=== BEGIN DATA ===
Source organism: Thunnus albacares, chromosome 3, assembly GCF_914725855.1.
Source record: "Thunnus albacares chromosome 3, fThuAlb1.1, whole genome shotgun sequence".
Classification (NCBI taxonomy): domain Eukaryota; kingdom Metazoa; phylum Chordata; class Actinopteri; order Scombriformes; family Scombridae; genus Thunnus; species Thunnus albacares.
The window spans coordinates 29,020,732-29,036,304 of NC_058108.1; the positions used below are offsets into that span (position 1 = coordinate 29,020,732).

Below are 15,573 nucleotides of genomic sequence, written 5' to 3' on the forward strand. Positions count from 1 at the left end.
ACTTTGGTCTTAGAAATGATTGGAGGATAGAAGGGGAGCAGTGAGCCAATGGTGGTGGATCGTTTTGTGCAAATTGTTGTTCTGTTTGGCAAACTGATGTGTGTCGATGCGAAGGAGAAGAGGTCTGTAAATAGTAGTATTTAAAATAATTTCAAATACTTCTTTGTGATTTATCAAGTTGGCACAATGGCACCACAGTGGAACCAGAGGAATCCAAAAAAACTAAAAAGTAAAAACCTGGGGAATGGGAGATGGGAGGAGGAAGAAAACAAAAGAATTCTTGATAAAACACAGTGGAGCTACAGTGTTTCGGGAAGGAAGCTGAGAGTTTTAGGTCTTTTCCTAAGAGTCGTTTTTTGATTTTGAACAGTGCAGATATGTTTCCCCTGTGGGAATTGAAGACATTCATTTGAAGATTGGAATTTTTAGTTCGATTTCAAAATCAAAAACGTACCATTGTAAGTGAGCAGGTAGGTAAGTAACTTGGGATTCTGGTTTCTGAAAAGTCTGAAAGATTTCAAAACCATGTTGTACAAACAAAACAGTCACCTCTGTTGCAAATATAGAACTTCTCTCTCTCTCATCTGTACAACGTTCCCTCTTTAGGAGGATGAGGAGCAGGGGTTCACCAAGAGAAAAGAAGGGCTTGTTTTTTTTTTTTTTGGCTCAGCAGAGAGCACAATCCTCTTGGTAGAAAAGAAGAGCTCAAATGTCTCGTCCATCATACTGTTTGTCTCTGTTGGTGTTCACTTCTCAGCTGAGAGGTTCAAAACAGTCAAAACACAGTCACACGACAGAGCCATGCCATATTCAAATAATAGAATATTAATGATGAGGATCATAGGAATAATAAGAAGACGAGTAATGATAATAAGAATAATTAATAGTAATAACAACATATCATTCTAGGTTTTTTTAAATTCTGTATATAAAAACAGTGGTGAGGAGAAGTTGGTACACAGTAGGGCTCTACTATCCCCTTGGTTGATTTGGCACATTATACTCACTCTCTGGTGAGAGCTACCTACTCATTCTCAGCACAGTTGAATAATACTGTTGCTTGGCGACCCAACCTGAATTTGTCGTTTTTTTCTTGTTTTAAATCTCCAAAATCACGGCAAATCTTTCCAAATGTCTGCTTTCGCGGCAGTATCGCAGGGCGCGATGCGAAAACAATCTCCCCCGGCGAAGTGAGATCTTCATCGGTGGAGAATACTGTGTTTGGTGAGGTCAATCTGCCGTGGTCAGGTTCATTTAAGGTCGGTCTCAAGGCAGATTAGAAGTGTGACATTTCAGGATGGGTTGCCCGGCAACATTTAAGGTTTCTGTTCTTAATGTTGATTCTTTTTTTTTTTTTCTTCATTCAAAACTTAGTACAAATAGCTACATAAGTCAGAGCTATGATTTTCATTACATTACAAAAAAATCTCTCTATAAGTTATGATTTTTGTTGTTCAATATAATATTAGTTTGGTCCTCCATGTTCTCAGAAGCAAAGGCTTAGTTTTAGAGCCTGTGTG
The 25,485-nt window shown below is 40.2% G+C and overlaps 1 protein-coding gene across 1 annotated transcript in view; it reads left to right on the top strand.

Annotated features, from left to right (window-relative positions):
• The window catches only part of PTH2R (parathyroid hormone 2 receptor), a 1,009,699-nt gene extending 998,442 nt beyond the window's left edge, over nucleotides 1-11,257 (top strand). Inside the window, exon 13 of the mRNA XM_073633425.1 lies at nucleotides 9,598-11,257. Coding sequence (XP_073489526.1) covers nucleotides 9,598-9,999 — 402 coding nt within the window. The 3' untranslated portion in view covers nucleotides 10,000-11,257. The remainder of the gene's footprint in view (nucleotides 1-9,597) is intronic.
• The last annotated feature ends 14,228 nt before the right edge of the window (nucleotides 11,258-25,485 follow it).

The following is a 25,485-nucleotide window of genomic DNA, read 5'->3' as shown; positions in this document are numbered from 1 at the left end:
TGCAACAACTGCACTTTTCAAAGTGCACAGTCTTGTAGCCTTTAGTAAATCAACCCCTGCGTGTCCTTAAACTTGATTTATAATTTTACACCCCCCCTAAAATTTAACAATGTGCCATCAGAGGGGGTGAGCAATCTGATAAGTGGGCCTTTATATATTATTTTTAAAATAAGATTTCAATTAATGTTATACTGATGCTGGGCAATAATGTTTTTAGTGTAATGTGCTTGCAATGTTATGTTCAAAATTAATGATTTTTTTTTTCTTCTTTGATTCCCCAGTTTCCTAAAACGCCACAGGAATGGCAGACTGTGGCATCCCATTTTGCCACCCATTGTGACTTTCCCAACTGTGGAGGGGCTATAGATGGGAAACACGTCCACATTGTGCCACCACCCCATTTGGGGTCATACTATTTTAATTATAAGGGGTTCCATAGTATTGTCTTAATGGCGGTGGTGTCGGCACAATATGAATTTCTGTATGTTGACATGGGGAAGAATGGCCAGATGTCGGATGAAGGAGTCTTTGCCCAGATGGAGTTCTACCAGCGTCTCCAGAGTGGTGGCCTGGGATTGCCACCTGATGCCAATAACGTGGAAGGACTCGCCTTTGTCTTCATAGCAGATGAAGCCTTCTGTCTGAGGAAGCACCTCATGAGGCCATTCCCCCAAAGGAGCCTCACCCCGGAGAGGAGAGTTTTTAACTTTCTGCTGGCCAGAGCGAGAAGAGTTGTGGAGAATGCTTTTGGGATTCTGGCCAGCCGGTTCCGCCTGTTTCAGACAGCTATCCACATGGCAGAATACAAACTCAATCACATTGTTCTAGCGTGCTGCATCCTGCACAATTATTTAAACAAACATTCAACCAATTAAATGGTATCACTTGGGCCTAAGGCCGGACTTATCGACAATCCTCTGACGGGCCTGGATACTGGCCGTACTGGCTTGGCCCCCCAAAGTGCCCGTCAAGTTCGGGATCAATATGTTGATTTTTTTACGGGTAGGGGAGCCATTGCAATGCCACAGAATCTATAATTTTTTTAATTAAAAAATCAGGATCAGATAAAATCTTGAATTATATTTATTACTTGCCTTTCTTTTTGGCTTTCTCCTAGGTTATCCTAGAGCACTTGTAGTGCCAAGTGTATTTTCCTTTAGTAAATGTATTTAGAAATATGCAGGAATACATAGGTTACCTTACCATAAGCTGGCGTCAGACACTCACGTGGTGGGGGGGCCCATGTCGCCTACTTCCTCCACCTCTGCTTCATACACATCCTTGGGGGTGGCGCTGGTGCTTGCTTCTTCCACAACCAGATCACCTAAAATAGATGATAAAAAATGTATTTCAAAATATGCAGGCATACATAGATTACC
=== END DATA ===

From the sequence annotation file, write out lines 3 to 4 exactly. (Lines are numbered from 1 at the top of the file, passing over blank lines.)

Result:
Classification (NCBI taxonomy): domain Eukaryota; kingdom Metazoa; phylum Chordata; class Actinopteri; order Scombriformes; family Scombridae; genus Thunnus; species Thunnus albacares.
The window spans coordinates 29,020,732-29,036,304 of NC_058108.1; the positions used below are offsets into that span (position 1 = coordinate 29,020,732).